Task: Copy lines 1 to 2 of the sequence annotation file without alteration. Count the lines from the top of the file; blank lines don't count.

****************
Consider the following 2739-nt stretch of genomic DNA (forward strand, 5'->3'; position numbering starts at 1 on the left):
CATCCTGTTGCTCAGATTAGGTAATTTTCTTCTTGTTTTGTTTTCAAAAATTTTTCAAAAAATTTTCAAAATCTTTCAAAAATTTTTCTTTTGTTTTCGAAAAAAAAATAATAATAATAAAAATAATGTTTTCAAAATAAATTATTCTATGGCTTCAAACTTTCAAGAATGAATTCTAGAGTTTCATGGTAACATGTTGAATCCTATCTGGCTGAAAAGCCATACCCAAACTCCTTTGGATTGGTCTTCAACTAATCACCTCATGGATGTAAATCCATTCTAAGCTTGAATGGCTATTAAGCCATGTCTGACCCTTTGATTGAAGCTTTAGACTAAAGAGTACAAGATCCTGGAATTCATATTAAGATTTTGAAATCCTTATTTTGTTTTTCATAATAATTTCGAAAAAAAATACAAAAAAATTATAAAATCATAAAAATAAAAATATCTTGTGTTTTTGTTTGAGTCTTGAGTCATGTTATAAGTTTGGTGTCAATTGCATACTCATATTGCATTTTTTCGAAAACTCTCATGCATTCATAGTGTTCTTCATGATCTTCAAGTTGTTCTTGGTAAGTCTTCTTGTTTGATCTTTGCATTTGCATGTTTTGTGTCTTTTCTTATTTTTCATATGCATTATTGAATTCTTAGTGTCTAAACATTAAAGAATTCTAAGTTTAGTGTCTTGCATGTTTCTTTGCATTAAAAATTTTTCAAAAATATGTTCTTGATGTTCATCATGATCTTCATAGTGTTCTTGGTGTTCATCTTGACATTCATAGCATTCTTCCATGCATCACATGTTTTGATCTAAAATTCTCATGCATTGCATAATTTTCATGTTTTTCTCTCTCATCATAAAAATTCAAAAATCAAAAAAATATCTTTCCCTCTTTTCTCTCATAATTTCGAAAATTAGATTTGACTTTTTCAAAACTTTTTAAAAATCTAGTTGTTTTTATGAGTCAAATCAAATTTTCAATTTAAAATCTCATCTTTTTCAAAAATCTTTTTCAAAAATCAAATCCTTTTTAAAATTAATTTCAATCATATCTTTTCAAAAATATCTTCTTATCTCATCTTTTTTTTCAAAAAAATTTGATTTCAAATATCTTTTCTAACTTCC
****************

Consider the following 2739-nt stretch of genomic DNA (forward strand, 5'->3'; position numbering starts at 1 on the left):
CATCCTGTTGCTCAGATTAGGTAATTTTCTTCTTGTTTTGTTTTCAAAAATTTTTCAAAAAATTTTCAAAATCTTTCAAAAATTTTTCTTTTGTTTTCGAAAAAAAAATAATAATAATAAAAATAATGTTTTCAAAATAAATTATTCTATGGCTTCAAACTTTCAAGAATGAATTCTAGAGTTTCATGGTAACATGTTGAATCCTATCTGGCTGAAAAGCCATACCCAAACTCCTTTGGATTGGTCTTCAACTAATCACCTCATGGATGTAAATCCATTCTAAGCTTGAATGGCTATTAAGCCATGTCTGACCCTTTGATTGAAGCTTTAGACTAAAGAGTACAAGATCCTGGAATTCATATTAAGATTTTGAAATCCTTATTTTGTTTTTCATAATAATTTCGAAAAAAAATACAAAAAAATTATAAAATCATAAAAATAAAAATATCTTGTGTTTTTGTTTGAGTCTTGAGTCATGTTATAAGTTTGGTGTCAATTGCATACTCATATTGCATTTTTTCGAAAACTCTCATGCATTCATAGTGTTCTTCATGATCTTCAAGTTGTTCTTGGTAAGTCTTCTTGTTTGATCTTTGCATTTGCATGTTTTGTGTCTTTTCTTATTTTTCATATGCATTATTGAATTCTTAGTGTCTAAACATTAAAGAATTCTAAGTTTAGTGTCTTGCATGTTTCTTTGCATTAAAAATTTTTCAAAAATATGTTCTTGATGTTCATCATGATCTTCATAGTGTTCTTGGTGTTCATCTTGACATTCATAGCATTCTTCCATGCATCACATGTTTTGATCTAAAATTCTCATGCATTGCATAATTTTCATGTTTTTCTCTCTCATCATAAAAATTCAAAAATCAAAAAAATATCTTTCCCTCTTTTCTCTCATAATTTCGAAAATTAGATTTGACTTTTTCAAAACTTTTTAAAAATCTAGTTGTTTTTATGAGTCAAATCAAATTTTCAATTTAAAATCTCATCTTTTTCAAAAATCTTTTTCAAAAATCAAATCCTTTTTAAAATTAATTTCAATCATATCTTTTCAAAAATATCTTCTTATCTCATCTTTTTTTTCAAAAAAATTTGATTTCAAATATCTTTTCTAACTTCC